In a recent interview with CNBC's Sharon Epperson, Doug Lockwood, of Harbor Lights Financial Group, had this to say about index funds: "An index is a ship without a rudder in a market like this. You're going to go up with it, you're going to go down with it. Sure, it's going to be cheap, but you have zero chance of outpacing the market if you're buying the index itself."
Technically, of course, Lockwood is correct. But his statement is filled with the typical problems and misdirection that we see when active managers discuss indexing. Let's address two issues raised by Lockwood's statement.
A ship with no rudder
The problem with essentially calling index funds directionless is that the evidence on investing shows that not making decisions about stock selection and/or market timing has produced superior results to making them. In other words, investment ships are better off without highly paid rudders. Not only do the vast majority of actively managed funds underperform their appropriate risk-adjusted benchmarks, but there's no persistence of outperformance beyond the randomly expected. The result is that past performance has no value as a predictor of future results.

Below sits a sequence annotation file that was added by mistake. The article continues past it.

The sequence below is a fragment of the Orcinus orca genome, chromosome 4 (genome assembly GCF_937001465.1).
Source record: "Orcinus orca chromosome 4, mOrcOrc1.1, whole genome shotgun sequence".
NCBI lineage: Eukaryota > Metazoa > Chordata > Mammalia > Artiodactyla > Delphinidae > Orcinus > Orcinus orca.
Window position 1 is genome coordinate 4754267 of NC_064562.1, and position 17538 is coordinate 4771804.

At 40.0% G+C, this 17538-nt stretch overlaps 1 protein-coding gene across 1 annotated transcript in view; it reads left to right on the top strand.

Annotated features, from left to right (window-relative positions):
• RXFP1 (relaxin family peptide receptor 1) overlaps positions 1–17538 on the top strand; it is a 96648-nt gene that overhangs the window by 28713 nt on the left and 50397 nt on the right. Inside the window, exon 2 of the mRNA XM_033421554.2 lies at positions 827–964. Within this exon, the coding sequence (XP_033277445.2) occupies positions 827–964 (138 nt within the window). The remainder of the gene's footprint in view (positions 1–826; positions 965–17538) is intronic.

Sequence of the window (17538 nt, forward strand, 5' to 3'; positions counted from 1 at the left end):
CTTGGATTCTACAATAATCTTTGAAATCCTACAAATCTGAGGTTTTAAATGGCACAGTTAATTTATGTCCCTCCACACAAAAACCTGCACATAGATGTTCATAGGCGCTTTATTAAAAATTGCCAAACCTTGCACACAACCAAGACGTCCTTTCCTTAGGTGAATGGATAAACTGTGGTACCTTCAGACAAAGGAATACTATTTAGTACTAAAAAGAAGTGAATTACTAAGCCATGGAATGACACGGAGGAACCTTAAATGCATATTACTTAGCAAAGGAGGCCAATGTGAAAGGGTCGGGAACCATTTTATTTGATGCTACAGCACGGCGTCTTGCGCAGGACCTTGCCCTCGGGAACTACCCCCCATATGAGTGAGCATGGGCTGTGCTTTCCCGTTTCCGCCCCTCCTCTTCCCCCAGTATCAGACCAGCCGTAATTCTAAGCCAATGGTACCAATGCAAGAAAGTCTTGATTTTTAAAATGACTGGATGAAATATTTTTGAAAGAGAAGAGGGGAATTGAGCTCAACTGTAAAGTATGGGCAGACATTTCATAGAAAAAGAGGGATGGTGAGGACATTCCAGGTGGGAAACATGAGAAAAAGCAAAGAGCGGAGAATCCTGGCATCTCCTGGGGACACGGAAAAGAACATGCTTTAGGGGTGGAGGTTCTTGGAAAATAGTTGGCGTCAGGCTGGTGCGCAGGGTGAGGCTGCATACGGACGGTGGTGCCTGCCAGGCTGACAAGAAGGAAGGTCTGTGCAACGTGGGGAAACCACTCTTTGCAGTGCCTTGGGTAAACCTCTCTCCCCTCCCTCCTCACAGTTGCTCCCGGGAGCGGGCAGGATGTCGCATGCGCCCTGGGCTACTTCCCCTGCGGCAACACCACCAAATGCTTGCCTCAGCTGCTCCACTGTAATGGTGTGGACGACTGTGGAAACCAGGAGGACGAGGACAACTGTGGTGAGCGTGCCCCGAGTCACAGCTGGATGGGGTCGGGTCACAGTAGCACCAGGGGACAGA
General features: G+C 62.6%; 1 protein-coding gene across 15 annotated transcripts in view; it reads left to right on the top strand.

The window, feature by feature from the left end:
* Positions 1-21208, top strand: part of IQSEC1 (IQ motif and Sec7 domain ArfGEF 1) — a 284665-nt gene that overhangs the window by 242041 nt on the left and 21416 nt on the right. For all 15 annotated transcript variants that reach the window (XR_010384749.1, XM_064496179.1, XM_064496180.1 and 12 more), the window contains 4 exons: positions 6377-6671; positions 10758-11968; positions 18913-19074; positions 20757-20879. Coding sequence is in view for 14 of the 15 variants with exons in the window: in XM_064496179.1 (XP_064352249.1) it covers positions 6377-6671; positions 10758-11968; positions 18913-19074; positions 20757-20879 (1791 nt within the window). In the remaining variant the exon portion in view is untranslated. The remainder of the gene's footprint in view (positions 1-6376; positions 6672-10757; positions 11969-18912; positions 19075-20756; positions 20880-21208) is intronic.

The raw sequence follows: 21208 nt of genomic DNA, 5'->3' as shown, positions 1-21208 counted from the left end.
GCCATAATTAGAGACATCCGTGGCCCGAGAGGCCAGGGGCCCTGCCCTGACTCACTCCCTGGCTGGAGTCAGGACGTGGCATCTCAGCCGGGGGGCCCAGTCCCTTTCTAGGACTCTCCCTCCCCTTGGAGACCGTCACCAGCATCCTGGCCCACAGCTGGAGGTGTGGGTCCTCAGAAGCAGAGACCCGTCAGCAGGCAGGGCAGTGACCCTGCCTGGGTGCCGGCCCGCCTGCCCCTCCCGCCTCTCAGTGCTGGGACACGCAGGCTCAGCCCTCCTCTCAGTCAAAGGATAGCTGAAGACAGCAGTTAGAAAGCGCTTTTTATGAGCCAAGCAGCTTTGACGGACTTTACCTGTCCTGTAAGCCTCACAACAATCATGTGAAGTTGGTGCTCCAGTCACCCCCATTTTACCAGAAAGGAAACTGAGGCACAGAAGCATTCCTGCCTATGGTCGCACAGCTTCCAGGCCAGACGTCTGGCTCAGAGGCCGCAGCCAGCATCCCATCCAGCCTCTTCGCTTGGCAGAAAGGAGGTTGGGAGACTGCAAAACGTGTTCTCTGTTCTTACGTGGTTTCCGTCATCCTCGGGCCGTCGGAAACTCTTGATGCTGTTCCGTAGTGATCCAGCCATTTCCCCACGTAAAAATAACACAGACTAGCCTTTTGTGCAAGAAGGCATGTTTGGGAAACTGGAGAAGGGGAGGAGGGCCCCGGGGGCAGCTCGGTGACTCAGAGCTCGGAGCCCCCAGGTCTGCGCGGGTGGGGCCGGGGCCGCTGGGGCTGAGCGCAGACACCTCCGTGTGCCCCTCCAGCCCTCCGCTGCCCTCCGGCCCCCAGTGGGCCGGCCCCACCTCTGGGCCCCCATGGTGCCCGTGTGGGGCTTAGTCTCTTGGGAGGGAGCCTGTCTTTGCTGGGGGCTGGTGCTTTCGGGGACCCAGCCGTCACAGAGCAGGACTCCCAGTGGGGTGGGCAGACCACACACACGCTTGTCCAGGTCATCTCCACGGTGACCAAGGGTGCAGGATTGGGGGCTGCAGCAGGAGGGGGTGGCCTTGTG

No chance of beating the market
Saying index funds can't beat the market is a perfect example of how paying attention to Wall Street and the financial media can be hazardous to your wealth. While Lockwood is basically right that investing in index funds gives you zero chance of beating the market (or appropriate benchmark), he has framed the question in a way that misleads the typical investor.
Warren Buffett provided the right way to think about whether you should invest in index or actively managed funds. In the Berkshire Hathaway's 1996 annual report he wrote: "Most investors, both institutional and individual, will find that the best way to own common stocks is through an index fund that charges minimal fees. Those following this path are sure to beat the net results (after fees and expenses) delivered by the great majority of investment professionals." In other words, investors in index funds have very high odds of outperforming Lockwood and other active investors. That's what matters.
Wall Street and most financial media will continue to try to confuse investors about the benefits of indexing because to do otherwise would be the equivalent of committing economic suicide -- something few will do without a push.